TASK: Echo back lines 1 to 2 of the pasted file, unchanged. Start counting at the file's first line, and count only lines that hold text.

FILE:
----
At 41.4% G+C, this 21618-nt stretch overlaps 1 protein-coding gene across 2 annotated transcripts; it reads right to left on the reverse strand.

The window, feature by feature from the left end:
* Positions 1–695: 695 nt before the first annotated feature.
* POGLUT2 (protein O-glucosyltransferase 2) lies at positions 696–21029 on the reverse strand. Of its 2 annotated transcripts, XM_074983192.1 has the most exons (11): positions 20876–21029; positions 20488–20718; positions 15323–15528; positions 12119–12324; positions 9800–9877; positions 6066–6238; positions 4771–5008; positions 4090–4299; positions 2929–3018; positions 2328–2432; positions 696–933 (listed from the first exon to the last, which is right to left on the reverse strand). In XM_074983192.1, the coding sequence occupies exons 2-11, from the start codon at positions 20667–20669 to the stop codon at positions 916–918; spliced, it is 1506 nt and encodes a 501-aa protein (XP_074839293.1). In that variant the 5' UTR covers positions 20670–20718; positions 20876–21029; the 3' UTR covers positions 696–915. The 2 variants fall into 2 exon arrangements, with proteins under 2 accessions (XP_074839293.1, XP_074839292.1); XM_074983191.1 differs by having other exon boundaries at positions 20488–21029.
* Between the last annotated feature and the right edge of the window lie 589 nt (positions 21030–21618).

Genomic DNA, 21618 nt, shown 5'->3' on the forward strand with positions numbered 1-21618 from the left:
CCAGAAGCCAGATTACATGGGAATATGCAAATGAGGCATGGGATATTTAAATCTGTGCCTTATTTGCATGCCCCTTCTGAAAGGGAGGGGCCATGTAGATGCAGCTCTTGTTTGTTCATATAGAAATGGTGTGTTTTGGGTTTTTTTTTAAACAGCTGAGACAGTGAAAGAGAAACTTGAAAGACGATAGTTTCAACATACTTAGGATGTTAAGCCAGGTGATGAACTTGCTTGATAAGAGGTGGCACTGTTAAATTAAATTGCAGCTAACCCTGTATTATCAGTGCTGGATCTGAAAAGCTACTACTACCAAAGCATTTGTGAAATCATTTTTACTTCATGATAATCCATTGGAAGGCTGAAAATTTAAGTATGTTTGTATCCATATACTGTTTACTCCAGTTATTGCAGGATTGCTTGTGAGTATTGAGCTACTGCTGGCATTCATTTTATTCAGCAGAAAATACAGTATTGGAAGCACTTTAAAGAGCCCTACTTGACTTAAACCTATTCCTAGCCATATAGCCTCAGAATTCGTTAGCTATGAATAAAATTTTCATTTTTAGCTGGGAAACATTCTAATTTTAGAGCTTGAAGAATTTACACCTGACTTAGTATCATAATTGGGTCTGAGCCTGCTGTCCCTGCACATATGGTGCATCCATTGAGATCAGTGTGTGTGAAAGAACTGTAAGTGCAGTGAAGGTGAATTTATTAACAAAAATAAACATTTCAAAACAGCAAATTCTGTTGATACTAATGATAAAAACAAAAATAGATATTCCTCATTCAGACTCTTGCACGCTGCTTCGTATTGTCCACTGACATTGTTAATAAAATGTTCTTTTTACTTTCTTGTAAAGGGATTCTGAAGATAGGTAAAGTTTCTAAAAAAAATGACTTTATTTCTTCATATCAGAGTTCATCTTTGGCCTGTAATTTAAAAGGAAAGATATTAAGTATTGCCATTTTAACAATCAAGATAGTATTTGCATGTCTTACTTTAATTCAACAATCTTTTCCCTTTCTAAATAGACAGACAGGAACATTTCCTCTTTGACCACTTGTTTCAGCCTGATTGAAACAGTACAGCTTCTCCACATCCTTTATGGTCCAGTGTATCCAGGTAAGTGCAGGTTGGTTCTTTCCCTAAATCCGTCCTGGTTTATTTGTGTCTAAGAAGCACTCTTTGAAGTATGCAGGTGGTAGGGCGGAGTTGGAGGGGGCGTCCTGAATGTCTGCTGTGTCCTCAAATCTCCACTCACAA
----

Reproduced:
At 41.4% G+C, this 21618-nt stretch overlaps 1 protein-coding gene across 2 annotated transcripts; it reads right to left on the reverse strand.

The window, feature by feature from the left end: